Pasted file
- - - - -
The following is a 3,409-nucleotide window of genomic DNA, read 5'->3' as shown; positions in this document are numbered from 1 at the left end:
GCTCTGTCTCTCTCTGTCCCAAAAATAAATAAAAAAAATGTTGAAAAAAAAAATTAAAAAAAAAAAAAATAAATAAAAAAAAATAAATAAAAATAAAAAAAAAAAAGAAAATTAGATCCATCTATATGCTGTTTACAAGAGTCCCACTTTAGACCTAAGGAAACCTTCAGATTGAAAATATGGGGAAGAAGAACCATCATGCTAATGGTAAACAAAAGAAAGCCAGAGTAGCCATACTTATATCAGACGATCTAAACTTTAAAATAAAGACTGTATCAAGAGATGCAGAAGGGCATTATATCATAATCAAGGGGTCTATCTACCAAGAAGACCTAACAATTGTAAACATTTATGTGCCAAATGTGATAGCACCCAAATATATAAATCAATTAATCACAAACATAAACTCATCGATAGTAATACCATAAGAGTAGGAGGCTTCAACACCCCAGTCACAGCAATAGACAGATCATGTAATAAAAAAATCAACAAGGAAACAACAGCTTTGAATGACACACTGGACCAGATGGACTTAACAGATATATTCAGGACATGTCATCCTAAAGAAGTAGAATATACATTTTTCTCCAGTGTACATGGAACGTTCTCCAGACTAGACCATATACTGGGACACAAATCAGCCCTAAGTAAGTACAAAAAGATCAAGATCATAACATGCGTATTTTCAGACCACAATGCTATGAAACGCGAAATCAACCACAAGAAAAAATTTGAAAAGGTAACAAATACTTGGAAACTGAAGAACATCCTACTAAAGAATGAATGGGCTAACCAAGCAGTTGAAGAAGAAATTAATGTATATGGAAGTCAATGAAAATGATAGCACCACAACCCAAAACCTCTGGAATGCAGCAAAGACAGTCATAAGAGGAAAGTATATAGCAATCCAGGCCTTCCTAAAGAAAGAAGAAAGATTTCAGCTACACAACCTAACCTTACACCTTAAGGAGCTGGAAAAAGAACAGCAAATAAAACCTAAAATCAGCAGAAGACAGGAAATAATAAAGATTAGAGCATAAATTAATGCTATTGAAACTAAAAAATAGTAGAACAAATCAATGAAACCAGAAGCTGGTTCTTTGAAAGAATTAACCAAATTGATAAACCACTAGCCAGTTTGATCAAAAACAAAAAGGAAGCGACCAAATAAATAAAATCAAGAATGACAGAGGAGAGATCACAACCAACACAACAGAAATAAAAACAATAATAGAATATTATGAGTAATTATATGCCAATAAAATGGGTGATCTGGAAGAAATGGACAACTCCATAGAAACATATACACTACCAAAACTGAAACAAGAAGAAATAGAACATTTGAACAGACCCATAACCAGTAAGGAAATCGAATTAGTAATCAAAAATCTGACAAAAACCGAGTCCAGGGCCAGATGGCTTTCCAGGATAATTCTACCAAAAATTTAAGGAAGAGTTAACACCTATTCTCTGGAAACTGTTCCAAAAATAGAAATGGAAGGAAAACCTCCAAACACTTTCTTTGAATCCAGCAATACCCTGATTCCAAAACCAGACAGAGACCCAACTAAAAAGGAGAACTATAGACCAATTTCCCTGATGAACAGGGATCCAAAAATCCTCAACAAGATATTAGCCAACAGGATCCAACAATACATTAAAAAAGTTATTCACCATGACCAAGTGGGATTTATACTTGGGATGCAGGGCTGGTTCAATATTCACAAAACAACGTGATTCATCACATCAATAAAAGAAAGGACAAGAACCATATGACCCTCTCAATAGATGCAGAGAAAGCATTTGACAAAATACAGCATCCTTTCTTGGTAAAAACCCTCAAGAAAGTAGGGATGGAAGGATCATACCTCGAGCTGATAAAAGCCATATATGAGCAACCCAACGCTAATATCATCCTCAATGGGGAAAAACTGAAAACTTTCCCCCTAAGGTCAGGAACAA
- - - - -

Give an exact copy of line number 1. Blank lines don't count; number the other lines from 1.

The following is a 3,409-nucleotide window of genomic DNA, read 5'->3' as shown; positions in this document are numbered from 1 at the left end: